The Battle of Stalingrad was a major battle of World War II in which Nazi Germany and its allies fought the Soviet Union for control of the city of Stalingrad. It was amongst the bloodiest battles in the history of warfare. In its defeat, the crippling losses suffered by Germany’s military proved to be insurmountable for the war. The battle was a turning point in the war, after which the German forces attained no further strategic victories in the East.
Top: German officer with a Russian PPSh 41 submachine gun taking cover in rubble.
Bottom: Soviet forces attacking north of Stalingrad in late November of 1942.
Top Picture: The Estates-General of 1789 was a general assembly summoned together by King Louis XVI to propse solutions to the government’s financial problems. The meeting was representation from the three French estates of the realm: the nobility, the Church, and the common people of France.
Bottom Picture: The Third Estate, the common people of France, who although were a majority only had a third of the representation in the meeting. The Third Estate created the Tennis Court Oath after the nobility locked them out of a Estates-General meeting. They congregated in a nearby tennis court where they took a solemn collective oath “not to separate, and to reassemble wherever circumstances require, until the constitution of the kingdom is established.”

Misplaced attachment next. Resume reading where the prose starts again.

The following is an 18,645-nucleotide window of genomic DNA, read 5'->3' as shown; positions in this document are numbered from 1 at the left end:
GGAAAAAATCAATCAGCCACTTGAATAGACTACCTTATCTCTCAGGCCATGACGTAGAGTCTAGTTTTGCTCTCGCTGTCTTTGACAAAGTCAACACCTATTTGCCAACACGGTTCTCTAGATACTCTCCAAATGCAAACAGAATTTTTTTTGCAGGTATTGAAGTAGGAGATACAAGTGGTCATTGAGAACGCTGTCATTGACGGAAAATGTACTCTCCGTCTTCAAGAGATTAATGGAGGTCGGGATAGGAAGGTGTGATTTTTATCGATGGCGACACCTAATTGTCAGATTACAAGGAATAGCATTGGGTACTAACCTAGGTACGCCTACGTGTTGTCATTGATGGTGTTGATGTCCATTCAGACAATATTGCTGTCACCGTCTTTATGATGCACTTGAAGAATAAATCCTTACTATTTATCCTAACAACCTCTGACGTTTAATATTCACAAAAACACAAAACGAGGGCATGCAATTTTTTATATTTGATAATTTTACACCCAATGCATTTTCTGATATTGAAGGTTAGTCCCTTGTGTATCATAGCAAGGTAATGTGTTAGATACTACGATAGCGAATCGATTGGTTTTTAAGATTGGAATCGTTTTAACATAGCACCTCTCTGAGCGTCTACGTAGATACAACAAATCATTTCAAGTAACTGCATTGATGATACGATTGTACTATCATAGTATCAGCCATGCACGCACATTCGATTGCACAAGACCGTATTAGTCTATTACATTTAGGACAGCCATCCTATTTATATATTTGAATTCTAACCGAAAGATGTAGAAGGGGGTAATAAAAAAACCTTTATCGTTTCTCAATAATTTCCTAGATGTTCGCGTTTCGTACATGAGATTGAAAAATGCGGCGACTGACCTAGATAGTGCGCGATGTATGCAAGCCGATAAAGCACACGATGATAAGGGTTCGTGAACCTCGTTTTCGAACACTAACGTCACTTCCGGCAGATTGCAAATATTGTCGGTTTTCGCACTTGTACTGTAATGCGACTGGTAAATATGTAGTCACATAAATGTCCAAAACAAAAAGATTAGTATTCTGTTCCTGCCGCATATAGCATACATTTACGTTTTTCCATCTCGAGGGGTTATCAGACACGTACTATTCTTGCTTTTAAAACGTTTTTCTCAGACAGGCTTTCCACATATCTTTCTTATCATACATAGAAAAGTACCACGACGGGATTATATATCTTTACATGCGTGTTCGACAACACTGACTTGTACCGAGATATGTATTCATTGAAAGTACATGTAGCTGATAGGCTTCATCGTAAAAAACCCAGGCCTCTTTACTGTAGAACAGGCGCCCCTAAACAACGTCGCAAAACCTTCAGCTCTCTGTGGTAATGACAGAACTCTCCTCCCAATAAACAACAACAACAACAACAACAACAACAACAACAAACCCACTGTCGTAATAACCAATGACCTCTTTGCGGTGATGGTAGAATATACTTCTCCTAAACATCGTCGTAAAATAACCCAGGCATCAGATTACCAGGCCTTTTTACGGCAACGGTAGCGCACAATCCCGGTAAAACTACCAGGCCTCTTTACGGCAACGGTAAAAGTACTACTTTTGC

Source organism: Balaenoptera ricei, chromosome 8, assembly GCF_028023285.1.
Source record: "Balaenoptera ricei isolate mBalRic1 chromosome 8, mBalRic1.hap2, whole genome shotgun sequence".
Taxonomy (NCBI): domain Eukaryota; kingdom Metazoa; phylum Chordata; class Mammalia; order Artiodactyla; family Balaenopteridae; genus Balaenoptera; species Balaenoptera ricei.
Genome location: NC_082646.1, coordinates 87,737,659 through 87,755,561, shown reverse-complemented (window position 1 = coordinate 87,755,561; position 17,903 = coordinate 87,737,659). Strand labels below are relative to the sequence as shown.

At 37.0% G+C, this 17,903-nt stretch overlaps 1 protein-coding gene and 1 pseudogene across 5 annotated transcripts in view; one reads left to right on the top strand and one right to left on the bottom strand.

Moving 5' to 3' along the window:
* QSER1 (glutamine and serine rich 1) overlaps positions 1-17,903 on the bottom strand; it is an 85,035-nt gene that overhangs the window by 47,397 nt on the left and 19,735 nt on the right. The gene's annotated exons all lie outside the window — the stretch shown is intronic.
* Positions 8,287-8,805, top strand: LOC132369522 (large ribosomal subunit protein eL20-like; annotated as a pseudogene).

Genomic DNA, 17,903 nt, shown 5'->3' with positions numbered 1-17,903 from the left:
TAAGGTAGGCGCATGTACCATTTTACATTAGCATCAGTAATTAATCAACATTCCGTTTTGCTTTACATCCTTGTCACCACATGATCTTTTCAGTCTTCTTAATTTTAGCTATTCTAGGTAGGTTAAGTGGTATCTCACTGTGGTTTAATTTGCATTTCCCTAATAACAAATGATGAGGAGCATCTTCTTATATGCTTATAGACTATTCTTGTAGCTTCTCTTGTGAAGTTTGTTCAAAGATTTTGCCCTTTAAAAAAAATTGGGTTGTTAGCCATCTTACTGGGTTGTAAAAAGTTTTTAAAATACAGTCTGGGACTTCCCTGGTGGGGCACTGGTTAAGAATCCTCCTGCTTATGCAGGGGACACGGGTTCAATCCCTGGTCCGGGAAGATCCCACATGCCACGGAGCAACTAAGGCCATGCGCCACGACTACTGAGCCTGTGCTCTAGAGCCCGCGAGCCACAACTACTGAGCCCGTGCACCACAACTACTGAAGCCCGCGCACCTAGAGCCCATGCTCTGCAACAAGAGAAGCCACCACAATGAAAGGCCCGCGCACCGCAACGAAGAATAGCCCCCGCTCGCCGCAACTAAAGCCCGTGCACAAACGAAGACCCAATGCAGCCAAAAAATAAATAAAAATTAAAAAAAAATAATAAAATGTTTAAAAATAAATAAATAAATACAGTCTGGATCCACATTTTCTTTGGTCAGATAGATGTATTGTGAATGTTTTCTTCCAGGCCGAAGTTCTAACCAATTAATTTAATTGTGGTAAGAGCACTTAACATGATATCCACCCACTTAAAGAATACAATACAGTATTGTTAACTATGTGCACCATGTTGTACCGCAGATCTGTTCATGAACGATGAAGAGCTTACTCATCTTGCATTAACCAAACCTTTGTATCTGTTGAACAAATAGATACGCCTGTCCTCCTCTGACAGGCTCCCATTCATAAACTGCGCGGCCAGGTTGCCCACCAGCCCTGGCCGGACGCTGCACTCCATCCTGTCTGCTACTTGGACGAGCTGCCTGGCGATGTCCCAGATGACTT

The oath was both a revolutionary act, and an assertion that political authority derived from the people and their representatives rather than from the monarch.
Their solidarity forced King Louis XVI to order the clergy and the nobility to join with the Third Estate in the National Assembly.
And although only a paper victory for the common people of France, signified a push towards revolution.
Bloody Sunday (1905) was a massacre in Saint Petersburg, Russia that led to the 1905 Russian Revolution.
Pictured is a line of armed soldiers facing demonstrators at the Winter Palace in modern St. Petersburg.
The Treaty of Versailles was one of the peace treaties at the end of World War I. It ended the state of war between Germany and the Allied Powers. It was signed on 28 June 1919, exactly five years after the assassination of Archduke Franz Ferdinand.
A flier calling for a rally in the Haymarket on May 4. Resulted in what we now know as the Haymarket Square Riot.
Liberation of Paris, 1944.
The capital region of France had been controlled by Nazi Germany since 1940 when Germany occupied the north and west of France, and when the Vichy regime was created.